A revolution at the Computer History Museum

Prior to opening a new exhibit on the emergence of the PC, the Silicon Valley museum gives journalists a preview that included meeting pioneers of the computing revolution.

Scott Ard Former Editor in Chief, CNET
CNET former Editor in Chief Scott Ard has been a journalist for more than 20 years and an early tech adopter for even longer. Those two passions led him to editing one of the first tech sections for a daily newspaper in the mid 1990s, and to joining CNET part-time in 1996 and full-time a few years later.
Scott Ard
3 min read
Steve Russell, the creator of Spacewar!, shows how players in the early 1960s operated the game using toggle switches on the PDP-1. Russell participated in a preview event for the Computer History Museum's new exhibit, Revolution: The First 2,000 Years of Computing. Scott Ard/CNET

A new exhibit that was two years and $19 million in the making opened at the Computer History Museum today, and if you have even a passing interest in technology (That's everyone, right?) you need to head to Silicon Valley and check it out.

Revolution: The First 2,000 Years of Computing is the name of the exhibit that contains thousands of products that track our obsession with creating machines to expand or augment human intelligence and capabilities. The abacus? Check. An original Apple I computer? Check. A working PDP-1 that you can actually play the first video game, Spacewar!, on? Hell yeah.

The exhibit is laid out roughly in chronological order with products grouped in 19 themes, such as computer languages, gaming, mainframes, and storage. There are also several videos that help explain complex concepts--such as how an abacus works--that people of the Angry Birds generation likely have no familiarity with. And there's some advertising in the personal computing area that is particularly fascinating. For example, one display shows an early Apple TV ad alongside an early IBM PC ad--and they are remarkably similar in style and focus to what you see today (education and family vs. corporate productivity).

In December, the museum invited a few tech journalists to a sneak peek and you can see my coverage here. (Don't miss the Steve Wozniak videos.) Two days ago, the museum hosted another preview event with Wozniak and a handful of other tech pioneers. It was yet another strong reminder that we live in an era in which we enjoy the benefits of the computing revolution, and the pioneers who made it all happen are still here to share their stories and insight.

Besides Wozniak, the other computing celebs in attendance were Fran Allen, a programming language expert who is celebrated for advancing computer science in the 1960s; Al Acorn, creator of Pong and co-founder of Atari; Max Mathews, programmer of the first-ever computer-generated sounds in the 1950s; and Don Knuth, a legendary computer scientist and author of a book series on computing algorithms called "The Art of Computer Programming."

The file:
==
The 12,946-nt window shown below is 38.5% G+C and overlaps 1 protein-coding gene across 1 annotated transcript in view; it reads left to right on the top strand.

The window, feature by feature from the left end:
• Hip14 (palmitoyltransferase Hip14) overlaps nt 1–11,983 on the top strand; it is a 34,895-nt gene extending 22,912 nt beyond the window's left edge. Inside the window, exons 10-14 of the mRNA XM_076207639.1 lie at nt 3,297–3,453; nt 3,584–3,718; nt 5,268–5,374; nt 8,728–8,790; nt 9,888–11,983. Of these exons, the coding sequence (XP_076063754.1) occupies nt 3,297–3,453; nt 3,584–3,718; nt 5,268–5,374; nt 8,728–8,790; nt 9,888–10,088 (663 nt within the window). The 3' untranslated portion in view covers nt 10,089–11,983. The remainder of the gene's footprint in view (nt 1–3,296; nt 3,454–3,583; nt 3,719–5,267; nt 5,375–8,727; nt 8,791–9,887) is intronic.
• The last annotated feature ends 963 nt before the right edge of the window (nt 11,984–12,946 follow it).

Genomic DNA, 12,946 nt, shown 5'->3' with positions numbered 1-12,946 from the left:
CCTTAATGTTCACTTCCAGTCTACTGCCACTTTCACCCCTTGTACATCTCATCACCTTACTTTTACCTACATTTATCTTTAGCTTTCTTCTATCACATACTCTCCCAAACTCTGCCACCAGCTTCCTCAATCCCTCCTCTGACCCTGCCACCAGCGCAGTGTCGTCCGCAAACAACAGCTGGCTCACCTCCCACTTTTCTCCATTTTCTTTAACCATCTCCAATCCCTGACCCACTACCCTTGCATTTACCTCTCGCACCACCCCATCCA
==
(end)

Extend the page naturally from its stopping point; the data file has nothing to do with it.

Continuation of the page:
How Spacewar! came to be
For me, the highlight of the day was talking at length with Steve Russell, a programmer and computer scientist who created Spacewar!, widely credited with being the first video game. We talked while playing a two-player game of Spacewar! that is actually running on a functional PDP-1 at the museum, and Russell explained the genesis of the game.

Digital Equipment Corp. was looking for a small program that could give a visual indication of the power of its $120,000 PDP-1. The Russians had put a man into space in January 1961 and the United States followed a few months later. Interest in space was at a fever pitch among the public and the government, so Russell and a partner went with a space theme.

In 1962, Spacewar! was completed, thanks to help from members of the Tech Model Railroad Club at MIT, and the program was freely distributed and ported to other systems. "You couldn't patent programs," Russell explained.

Too bad, because variants of Spacewar! were later created and commercialized, including Computer Space in 1971, considered the first coin-op video arcade game. (Yes, there is one at the museum.) If you've played Asteroids, the smash arcade hit from 1979, you know the basics of Spacewar! game play, with an exception. In both games you use buttons to thrust, turn right, turn left, shoot missiles, and hyperspace. (Your ship disappears for a moment and reappears in a random location.) In Asteroids, you shoot rocks but in Spacewar! you play against an opponent and the goal is to shoot their ship.

Both games use small dots of light to give the feel of being played against a starry background. But these are no random stars, at least not in Spacewar!, Russell explained. Co-developer Peter Samson thought the random star pattern looked fake so he programmed an actual star pattern for the primitive game.

In the gallery below you'll see a few of the museum's goodies and some of the pioneers who made it all happen, including Russell demonstrating how Spacewar! was played prior to button pads (similar to modern arcade games) being added. And in case you're wondering, Russell soundly beat me; I'm practicing on the vintage Asteroids arcade game I have at home so our next meeting is more competitive.

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